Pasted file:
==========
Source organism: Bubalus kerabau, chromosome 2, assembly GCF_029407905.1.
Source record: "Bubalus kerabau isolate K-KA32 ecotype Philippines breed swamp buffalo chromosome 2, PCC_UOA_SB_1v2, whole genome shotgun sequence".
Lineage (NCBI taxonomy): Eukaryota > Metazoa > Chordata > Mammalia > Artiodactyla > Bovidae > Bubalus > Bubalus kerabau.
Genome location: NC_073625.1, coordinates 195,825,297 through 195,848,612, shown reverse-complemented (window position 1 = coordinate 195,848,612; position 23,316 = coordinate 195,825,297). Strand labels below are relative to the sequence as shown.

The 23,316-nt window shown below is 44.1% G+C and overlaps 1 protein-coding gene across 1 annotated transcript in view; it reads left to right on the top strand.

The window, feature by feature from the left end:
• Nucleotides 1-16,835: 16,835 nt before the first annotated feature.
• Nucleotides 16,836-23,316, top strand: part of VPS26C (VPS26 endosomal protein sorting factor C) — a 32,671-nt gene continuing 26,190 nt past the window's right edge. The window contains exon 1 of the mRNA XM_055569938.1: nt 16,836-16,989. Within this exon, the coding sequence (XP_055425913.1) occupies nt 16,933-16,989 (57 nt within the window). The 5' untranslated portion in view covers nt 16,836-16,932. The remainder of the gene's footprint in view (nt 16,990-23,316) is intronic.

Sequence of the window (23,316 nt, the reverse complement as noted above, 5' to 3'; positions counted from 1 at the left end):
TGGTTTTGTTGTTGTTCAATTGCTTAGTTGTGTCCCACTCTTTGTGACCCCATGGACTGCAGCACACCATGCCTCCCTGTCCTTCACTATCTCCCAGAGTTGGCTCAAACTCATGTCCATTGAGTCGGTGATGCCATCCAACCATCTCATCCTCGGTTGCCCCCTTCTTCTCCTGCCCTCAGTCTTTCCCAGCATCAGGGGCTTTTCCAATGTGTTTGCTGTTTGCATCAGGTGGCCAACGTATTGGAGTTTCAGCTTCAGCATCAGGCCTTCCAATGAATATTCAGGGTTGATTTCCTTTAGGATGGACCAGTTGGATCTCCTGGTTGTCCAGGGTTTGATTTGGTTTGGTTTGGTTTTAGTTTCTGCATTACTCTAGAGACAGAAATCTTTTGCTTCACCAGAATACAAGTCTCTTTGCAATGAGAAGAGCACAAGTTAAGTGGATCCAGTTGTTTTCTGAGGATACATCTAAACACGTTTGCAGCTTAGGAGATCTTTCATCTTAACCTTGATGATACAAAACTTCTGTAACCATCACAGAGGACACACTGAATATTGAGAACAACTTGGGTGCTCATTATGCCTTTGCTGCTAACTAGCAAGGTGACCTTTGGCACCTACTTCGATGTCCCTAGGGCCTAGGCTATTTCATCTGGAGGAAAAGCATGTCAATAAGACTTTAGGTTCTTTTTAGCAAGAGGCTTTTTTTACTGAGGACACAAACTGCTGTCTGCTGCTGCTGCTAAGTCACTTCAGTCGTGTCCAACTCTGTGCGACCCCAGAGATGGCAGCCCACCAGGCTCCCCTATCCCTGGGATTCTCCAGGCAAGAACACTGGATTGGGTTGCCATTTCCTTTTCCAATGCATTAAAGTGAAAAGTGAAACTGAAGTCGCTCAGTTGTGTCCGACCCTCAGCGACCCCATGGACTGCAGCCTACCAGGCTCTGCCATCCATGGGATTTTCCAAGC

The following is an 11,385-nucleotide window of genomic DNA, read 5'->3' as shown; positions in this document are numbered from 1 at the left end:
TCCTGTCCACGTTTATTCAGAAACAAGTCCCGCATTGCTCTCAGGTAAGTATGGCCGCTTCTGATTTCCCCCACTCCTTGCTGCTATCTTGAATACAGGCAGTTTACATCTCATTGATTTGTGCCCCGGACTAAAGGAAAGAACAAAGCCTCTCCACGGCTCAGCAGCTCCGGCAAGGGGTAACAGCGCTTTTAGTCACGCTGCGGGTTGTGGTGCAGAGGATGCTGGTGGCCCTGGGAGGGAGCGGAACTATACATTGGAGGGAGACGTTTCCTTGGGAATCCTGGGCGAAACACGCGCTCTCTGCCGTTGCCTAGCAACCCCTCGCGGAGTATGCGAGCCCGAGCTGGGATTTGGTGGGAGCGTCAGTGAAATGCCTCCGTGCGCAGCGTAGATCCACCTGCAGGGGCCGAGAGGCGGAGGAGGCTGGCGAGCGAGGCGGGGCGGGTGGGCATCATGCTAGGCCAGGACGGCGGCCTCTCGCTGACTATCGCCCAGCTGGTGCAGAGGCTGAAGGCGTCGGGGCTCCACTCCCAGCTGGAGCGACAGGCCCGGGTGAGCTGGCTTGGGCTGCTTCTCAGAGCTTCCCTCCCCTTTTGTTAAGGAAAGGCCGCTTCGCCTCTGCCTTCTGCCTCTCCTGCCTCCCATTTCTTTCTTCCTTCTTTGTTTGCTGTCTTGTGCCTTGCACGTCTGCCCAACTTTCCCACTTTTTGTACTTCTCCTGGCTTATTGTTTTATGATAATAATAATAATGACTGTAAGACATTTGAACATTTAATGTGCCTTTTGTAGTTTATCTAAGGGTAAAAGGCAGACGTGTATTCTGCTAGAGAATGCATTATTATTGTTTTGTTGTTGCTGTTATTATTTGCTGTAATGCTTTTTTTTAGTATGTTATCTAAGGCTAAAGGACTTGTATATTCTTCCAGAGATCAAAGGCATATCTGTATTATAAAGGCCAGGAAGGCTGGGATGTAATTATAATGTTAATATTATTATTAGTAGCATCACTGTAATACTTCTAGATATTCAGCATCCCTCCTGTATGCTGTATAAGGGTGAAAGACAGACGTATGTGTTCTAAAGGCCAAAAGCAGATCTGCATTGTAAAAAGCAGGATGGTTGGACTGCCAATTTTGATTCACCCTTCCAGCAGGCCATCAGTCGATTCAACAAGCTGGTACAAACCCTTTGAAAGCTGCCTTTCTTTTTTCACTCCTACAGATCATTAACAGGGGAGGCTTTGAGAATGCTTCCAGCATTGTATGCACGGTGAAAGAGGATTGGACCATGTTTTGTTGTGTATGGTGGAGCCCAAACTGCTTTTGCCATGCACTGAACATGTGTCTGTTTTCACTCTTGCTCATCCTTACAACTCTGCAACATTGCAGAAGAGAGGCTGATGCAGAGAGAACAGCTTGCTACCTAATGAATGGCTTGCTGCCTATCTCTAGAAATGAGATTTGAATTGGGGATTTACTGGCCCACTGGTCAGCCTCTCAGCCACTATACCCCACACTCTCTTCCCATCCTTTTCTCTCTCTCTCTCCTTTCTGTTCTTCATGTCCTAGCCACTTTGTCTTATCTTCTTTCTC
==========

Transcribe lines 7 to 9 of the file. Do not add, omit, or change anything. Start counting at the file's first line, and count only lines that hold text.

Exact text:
• Nucleotides 1-16,835: 16,835 nt before the first annotated feature.
• Nucleotides 16,836-23,316, top strand: part of VPS26C (VPS26 endosomal protein sorting factor C) — a 32,671-nt gene continuing 26,190 nt past the window's right edge. The window contains exon 1 of the mRNA XM_055569938.1: nt 16,836-16,989. Within this exon, the coding sequence (XP_055425913.1) occupies nt 16,933-16,989 (57 nt within the window). The 5' untranslated portion in view covers nt 16,836-16,932. The remainder of the gene's footprint in view (nt 16,990-23,316) is intronic.

Sequence of the window (23,316 nt, the reverse complement as noted above, 5' to 3'; positions counted from 1 at the left end):